In this episode of our volunteer-driven research project “Walking The Way with The Saints”, we focus on St. Matthew the Hermit or Mor Mattai. We commemorate Mor Mattai on September 18 according to the Syriac Orthodox Liturgical Calendar.
Joseph Noun of St. Mark’s Syriac Orthodox Cathedral, NJ presents us with his research into the life of the saint and how his life shows us today that constant prayer, fasting, and faith can teach God’s ways to those around us.
Mor Mattai or Matthew the Hermit was born in the Roman empire in the city of Amida in the early 4th century AD. His family was Christian and he was educated at a local monastery and subsequently ordained a priest. When the Roman Empire persecuted Christians during the reign of Julian the Apostate, St. Matthew along with his brethren fled to the nearby Persian Empire and sought refuge at a remote cave atop Mount Alfaf. From there is where St. Matthew’s began his holy life.
At the cave Mathew began practicing deep asceticism hence earning the name “The Hermit”. He later attained the perception to holiness by performing a number of miracles and attracted a multitude. So renowned was St. Mathew that he attracted the attention of the royal family, one of whom was the pagan Prince Behnam. Mor Mattai persuaded and convinced Behnam to renounce the old gods in favor of the One True God. The prince was so delighted by the Gospel that he asked the hermit to cure his sister Sarah from leprosy.
Once cured, both the Prince and the Princess agreed to be baptized and convert their country’s followers to Christianity. Their father was King Sinharib, who was a staunch pagan, and was not grateful in spite of the healing of his daughter from leprosy. With rage, he threatened his own children along with their followers to renounce Christ and follow the old gods. When they refused, they were martyred on the spot, thus marking the commemoration of St. Behnam, Sarah and the forty martyrs. The king became insane with regret and efforts by his counselors to calm him was in vain. In the same way that the angel appeared to Behnam to seek St. Matthew, he once again appeared to the King’s wife to seek the holy hermit.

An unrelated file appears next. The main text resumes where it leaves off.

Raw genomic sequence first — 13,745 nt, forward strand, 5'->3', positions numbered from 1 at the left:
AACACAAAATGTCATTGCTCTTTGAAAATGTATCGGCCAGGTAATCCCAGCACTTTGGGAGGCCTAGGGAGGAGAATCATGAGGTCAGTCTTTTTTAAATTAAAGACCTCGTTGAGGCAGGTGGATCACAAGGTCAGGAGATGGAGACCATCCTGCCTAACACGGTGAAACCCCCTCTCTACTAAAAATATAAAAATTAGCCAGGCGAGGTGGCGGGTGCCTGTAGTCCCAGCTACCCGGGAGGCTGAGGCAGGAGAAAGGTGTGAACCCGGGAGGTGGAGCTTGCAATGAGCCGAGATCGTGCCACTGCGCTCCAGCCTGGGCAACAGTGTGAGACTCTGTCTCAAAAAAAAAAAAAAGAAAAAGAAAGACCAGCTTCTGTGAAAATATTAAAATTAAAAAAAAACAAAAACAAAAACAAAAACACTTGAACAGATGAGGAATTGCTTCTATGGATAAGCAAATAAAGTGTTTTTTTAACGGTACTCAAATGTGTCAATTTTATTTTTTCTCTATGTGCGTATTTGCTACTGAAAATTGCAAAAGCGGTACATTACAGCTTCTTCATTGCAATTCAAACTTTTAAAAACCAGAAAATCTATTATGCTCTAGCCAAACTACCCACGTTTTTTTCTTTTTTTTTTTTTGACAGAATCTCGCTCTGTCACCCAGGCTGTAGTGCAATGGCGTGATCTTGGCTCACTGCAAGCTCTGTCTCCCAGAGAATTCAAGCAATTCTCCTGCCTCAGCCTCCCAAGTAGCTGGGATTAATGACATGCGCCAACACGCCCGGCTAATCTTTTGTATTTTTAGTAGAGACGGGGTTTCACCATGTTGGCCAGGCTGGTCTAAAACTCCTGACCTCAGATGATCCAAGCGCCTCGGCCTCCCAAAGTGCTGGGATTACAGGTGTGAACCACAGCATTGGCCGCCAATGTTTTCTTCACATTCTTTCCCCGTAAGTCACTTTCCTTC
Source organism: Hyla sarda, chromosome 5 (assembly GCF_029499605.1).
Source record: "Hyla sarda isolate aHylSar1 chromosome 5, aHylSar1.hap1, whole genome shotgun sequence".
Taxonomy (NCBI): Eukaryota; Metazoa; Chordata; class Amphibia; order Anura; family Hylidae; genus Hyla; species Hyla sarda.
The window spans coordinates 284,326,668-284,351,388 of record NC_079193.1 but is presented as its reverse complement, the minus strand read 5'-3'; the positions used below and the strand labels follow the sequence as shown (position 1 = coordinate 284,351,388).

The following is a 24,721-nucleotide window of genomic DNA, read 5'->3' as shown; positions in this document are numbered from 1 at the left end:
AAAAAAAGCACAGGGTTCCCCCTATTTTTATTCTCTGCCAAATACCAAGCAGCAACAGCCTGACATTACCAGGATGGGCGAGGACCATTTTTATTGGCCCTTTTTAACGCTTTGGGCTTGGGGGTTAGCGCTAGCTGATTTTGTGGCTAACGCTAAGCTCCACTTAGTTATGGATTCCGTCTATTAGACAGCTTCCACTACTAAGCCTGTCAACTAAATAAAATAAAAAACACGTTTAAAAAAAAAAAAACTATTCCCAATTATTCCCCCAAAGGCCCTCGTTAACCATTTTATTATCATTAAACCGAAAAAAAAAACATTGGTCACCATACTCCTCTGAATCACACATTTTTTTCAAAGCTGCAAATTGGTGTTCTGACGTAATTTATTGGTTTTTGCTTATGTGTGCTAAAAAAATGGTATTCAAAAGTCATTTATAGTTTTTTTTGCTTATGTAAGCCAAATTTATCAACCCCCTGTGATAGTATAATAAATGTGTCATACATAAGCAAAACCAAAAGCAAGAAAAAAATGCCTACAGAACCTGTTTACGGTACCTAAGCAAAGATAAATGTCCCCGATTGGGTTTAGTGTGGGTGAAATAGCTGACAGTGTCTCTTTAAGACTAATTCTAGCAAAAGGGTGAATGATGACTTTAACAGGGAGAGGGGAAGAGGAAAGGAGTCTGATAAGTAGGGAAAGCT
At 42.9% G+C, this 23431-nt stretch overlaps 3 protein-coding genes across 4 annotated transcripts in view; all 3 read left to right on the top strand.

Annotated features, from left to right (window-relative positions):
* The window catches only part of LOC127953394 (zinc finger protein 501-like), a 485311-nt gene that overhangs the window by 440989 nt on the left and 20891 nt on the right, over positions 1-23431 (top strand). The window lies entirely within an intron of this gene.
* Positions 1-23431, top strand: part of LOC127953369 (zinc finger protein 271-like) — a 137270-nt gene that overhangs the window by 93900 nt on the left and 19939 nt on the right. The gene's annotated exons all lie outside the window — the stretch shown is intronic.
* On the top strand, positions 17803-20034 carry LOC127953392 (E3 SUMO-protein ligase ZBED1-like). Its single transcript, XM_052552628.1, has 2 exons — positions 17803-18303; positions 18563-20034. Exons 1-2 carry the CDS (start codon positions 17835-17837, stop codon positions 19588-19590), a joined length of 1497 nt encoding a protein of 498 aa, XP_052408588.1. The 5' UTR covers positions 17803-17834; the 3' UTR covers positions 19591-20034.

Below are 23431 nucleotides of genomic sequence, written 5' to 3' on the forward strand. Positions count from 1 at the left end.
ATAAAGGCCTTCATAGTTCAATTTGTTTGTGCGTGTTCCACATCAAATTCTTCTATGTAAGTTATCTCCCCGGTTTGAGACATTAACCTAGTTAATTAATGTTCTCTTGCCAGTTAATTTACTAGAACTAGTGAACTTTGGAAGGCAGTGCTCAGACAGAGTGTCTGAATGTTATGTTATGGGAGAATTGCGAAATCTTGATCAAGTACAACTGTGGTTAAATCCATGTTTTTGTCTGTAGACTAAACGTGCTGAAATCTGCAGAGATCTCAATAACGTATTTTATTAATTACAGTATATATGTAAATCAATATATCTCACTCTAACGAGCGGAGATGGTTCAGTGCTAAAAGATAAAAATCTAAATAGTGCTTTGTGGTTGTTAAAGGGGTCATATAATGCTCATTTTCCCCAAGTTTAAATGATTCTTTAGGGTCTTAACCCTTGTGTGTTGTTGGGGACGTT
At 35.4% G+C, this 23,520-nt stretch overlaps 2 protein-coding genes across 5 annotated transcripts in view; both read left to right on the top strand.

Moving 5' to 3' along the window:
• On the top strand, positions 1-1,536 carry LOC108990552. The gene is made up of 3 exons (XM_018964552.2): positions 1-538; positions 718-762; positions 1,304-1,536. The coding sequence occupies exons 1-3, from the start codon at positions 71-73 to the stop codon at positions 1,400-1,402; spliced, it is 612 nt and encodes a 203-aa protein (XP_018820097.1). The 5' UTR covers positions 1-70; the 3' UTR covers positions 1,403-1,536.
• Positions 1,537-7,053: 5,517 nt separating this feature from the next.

When Sinharib and his wife met Mor Mattai, he agreed to cure the king in return for his conversion to Christianity. When cured, he together with his wife were baptized and the king who was delighted offered him a reward. Mor Mattai asked for the king to build a monastery at the site of the cave where he meditated at. Mor Mattai would later repose at the same site and till this day the monastery bears his name.
The monastery that bears his name continues to function till this day in spite of pillaging and attacks by bandits, and it still houses a library. Mor Mattai the Hermit’s feast day is on September 18 and he is venerated in all the Oriental Orthodox churches. The monastery that he founded would be the seat of the Maphrian, who is second in rank to the Patriarch of Antioch. Today the monastery is the seat of a local archbishop. Locals to this day refer to him as “Shaikh Mattai” and non-Christians and non-Syrian Christians flock to his tomb to seek healing. Formerly the seat of the second most senior cleric after the Patriarch and blessed with thousands of monks, it now has only two monks. It is a tourist site today and iconic site for Christianity in the East.
All glory and honor be to you, O God, who glorified your servant Mor Mattai. May his prayers for us be an never ending stream.
May God bless all of you!
Subscribe to our mailing list to get all the latest posts and updates.
Follow us on our social media platforms to learn more about the love of God through our Syriac Orthodox faith.
You might also be interested in